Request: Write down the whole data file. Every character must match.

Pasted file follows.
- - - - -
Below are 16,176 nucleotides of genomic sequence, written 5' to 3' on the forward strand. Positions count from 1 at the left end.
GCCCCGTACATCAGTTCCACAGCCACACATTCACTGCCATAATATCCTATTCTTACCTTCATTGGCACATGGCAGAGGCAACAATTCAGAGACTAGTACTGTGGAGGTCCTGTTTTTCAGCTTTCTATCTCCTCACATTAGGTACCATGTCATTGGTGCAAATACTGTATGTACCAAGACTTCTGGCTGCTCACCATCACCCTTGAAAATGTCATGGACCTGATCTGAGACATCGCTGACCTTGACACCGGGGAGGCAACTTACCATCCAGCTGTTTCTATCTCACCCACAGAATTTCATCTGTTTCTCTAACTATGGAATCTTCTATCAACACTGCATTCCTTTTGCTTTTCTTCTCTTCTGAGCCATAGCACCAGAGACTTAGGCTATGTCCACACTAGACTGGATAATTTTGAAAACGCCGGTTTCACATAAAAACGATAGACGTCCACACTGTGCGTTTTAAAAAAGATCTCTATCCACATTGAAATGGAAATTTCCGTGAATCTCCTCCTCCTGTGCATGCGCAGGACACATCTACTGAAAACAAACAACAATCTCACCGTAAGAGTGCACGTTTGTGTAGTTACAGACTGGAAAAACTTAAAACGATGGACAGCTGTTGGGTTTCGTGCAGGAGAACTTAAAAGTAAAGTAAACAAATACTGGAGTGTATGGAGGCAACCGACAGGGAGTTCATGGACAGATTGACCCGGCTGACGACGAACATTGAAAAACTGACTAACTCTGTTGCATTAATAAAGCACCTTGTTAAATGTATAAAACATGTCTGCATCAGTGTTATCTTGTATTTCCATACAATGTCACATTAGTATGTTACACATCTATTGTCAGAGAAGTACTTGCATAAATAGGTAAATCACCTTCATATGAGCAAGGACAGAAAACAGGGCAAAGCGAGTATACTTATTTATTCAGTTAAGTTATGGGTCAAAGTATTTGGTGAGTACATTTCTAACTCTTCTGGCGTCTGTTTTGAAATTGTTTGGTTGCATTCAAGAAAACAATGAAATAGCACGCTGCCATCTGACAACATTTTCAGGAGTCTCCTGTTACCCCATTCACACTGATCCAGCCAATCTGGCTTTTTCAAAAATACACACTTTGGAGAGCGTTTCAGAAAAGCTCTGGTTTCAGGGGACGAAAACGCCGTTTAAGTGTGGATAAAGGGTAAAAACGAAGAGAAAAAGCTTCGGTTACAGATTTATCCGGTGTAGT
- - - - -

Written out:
Below are 16,176 nucleotides of genomic sequence, written 5' to 3' on the forward strand. Positions count from 1 at the left end.
GCCCCGTACATCAGTTCCACAGCCACACATTCACTGCCATAATATCCTATTCTTACCTTCATTGGCACATGGCAGAGGCAACAATTCAGAGACTAGTACTGTGGAGGTCCTGTTTTTCAGCTTTCTATCTCCTCACATTAGGTACCATGTCATTGGTGCAAATACTGTATGTACCAAGACTTCTGGCTGCTCACCATCACCCTTGAAAATGTCATGGACCTGATCTGAGACATCGCTGACCTTGACACCGGGGAGGCAACTTACCATCCAGCTGTTTCTATCTCACCCACAGAATTTCATCTGTTTCTCTAACTATGGAATCTTCTATCAACACTGCATTCCTTTTGCTTTTCTTCTCTTCTGAGCCATAGCACCAGAGACTTAGGCTATGTCCACACTAGACTGGATAATTTTGAAAACGCCGGTTTCACATAAAAACGATAGACGTCCACACTGTGCGTTTTAAAAAAGATCTCTATCCACATTGAAATGGAAATTTCCGTGAATCTCCTCCTCCTGTGCATGCGCAGGACACATCTACTGAAAACAAACAACAATCTCACCGTAAGAGTGCACGTTTGTGTAGTTACAGACTGGAAAAACTTAAAACGATGGACAGCTGTTGGGTTTCGTGCAGGAGAACTTAAAAGTAAAGTAAACAAATACTGGAGTGTATGGAGGCAACCGACAGGGAGTTCATGGACAGATTGACCCGGCTGACGACGAACATTGAAAAACTGACTAACTCTGTTGCATTAATAAAGCACCTTGTTAAATGTATAAAACATGTCTGCATCAGTGTTATCTTGTATTTCCATACAATGTCACATTAGTATGTTACACATCTATTGTCAGAGAAGTACTTGCATAAATAGGTAAATCACCTTCATATGAGCAAGGACAGAAAACAGGGCAAAGCGAGTATACTTATTTATTCAGTTAAGTTATGGGTCAAAGTATTTGGTGAGTACATTTCTAACTCTTCTGGCGTCTGTTTTGAAATTGTTTGGTTGCATTCAAGAAAACAATGAAATAGCACGCTGCCATCTGACAACATTTTCAGGAGTCTCCTGTTACCCCATTCACACTGATCCAGCCAATCTGGCTTTTTCAAAAATACACACTTTGGAGAGCGTTTCAGAAAAGCTCTGGTTTCAGGGGACGAAAACGCCGTTTAAGTGTGGATAAAGGGTAAAAACGAAGAGAAAAAGCTTCGGTTACAGATTTATCCGGTGTAGT